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County Commission Communications
A Periodic Column Written by Ed Douglas, Presiding Commissioner


Livingston County, like most every county in Missouri, has many streams and rivers, which consequently means we have a significant number of bridges. In fact, Livingston County has 120 bridges that are over 20 feet in length. Our bridges over 20 feet in length are inspected every two years by the Missouri Department of Transportation. They produce a report on the condition of these bridges for our use in maintaining these bridges and insuring they are safe for the public.

Historically, our county has been able to build almost one new bridge a year using a federal government program that is known as the BRO program. In this program, the federal government allocates funds to our county based in large part on our number of bridges. These funds can be used for up to 80% of the cost of a bridge, which along with 20% from our county funds have allowed us to build, on average, nearly one bridge per year at a cost of about $300,000. In today's world, the average cost of a bridge is more like $400,000, which means the funds provided by the BRO program will only allow us to build a new bridge about every 18 months. (In practice, our 20% match can be paid in cash, or we can pay for a bridge entirely by ourselves and then use a portion of the total cost each year for several years - called soft match - to meet the 20% match.) As an example, if our county spends $400,000 of our county funds to build a bridge, then we have about five years of soft match available to match the federal funds coming to us. The main point to take away from this discussion is that replacing one bridge every year or now every 18 months is not nearly adequate with 120 bridges. That means a bridge needs to last 120 to 180 years for this to work, and they don't last that long.

Of these 120 bridges, we have 40 that have some level of deficiency. From discussions with MODot, this seems to be about average with other counties, which means many other counties are like us, i.e., not in the position we would like to be with bridge condition. A deficient bridge doesn't mean it is imminently going to crumble, but it does mean that if the deficient conditions are not addressed, at some point the bridge will be closed. Pilings underneath the bridge, backwalls supporting the underneath side of the bridge, and the deck on top of the bridge can all deteriorate and need fixing.

Additionally, we have probably 50 bridges and box culverts that are under 20 feet in length. These bridges are not inspected by MODot, and these can deteriorate too, so therefore can need fixing and replacing.

In May of this year, our county received $1,400,000 of Federal Rescue Funds which can be used for in a variety of ways, one of which is infrastructure. We have an engineering firm that we have worked with for many years. As a result of these bridge needs and the opportunity to address at least a few of these needs with Rescue Funds, we hired our engineer to inspect more closely all of our 40 bridges over 20 feet that our deficient and all 50 of our bridges and box culverts under 20 feet that have not been inspected by MODot. This complete inspection, which took several months to complete, has resulted in reports provided to us by the engineering firm as to what needs to be done to address our deficiencies.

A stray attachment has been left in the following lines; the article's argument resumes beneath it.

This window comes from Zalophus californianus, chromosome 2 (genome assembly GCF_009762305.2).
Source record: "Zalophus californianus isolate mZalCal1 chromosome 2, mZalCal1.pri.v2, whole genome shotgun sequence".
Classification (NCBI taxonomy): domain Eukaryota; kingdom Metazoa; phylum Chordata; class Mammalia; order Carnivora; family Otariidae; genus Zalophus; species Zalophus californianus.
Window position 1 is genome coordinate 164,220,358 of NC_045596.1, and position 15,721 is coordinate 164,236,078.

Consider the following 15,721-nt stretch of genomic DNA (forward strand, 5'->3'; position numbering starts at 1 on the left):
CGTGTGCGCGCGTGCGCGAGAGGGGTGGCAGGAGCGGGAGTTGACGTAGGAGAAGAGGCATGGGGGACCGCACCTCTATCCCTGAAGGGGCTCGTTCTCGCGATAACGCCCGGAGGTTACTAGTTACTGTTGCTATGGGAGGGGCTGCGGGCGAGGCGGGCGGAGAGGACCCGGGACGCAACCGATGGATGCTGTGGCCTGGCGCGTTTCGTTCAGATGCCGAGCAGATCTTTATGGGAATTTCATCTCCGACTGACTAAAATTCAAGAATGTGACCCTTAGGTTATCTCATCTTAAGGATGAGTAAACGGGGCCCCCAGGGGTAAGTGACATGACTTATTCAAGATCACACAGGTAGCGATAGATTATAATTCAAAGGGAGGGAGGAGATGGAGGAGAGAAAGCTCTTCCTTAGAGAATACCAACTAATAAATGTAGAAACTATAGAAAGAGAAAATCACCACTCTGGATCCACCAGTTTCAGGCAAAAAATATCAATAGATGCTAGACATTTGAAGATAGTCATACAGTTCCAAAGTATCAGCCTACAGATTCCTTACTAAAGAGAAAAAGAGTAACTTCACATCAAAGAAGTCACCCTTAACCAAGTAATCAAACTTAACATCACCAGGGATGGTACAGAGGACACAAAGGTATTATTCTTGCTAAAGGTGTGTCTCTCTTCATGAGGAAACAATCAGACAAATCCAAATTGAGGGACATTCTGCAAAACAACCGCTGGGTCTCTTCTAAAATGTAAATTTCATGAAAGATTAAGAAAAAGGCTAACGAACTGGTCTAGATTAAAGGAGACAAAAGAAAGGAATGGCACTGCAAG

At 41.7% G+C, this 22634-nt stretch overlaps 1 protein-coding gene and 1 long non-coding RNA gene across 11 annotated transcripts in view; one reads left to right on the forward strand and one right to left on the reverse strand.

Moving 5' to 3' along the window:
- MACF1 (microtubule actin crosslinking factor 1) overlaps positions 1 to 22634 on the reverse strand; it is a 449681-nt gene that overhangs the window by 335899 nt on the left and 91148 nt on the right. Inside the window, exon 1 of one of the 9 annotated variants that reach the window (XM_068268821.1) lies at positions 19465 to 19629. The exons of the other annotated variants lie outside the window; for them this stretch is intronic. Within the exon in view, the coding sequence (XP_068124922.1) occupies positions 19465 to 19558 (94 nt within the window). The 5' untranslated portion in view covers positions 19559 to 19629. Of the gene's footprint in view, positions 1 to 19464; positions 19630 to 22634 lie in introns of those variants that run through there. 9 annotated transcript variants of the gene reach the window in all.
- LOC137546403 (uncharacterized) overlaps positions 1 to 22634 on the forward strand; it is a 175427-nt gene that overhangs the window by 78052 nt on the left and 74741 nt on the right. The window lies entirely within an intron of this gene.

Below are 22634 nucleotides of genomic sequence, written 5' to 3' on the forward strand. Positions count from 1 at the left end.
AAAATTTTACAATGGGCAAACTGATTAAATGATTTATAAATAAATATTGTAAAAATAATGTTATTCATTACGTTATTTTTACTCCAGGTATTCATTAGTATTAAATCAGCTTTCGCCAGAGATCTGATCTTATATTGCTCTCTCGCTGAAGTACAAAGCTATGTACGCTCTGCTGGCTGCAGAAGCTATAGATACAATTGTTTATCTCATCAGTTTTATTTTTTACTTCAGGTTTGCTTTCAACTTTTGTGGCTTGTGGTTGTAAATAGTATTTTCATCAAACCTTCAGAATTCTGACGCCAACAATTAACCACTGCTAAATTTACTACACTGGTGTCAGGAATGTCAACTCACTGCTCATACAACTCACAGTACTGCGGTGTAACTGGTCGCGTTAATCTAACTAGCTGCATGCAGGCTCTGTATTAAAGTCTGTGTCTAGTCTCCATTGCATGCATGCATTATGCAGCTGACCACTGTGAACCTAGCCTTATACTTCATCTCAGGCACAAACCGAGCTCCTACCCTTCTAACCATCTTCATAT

The reports recommend where we can fix a bridge without replacing it and also what bridges cannot be fixed and, therefore, need to be replaced. It should be mentioned that in the case of some bridges under 20 feet in length, many of these, but not all, can be replaced with a metal tube which is a less expensive solution rather than a new bridge. Based on the reports from our engineer, we estimate there is over $10 million of needed repairs and replacements. Obviously, we don't have that kind of money. Therefore, in conjunction with our engineer, we have worked to develop a priority list of the biggest needs and most cost-efficient way to address these needs. Based on the Rescue Funds that we received, we are hoping to spend approximately $1 million to address these most pressing bridge needs this next year. Our list includes about 10 different bridges that we believe can be repaired, which would take them off the deficient list and hopefully add 20 to 25 years to the life of these bridges. Additionally, out of a separate county fund, we will plan to build a new bridge with our own funds which would give us about five more years of soft match availability.

In total, we expect to bid out projects estimating $1,400,000 in 2022 to address our most pressing bridge needs. This won't address all our needs, but it will improve dramatically many of our most crucial bridge needs.

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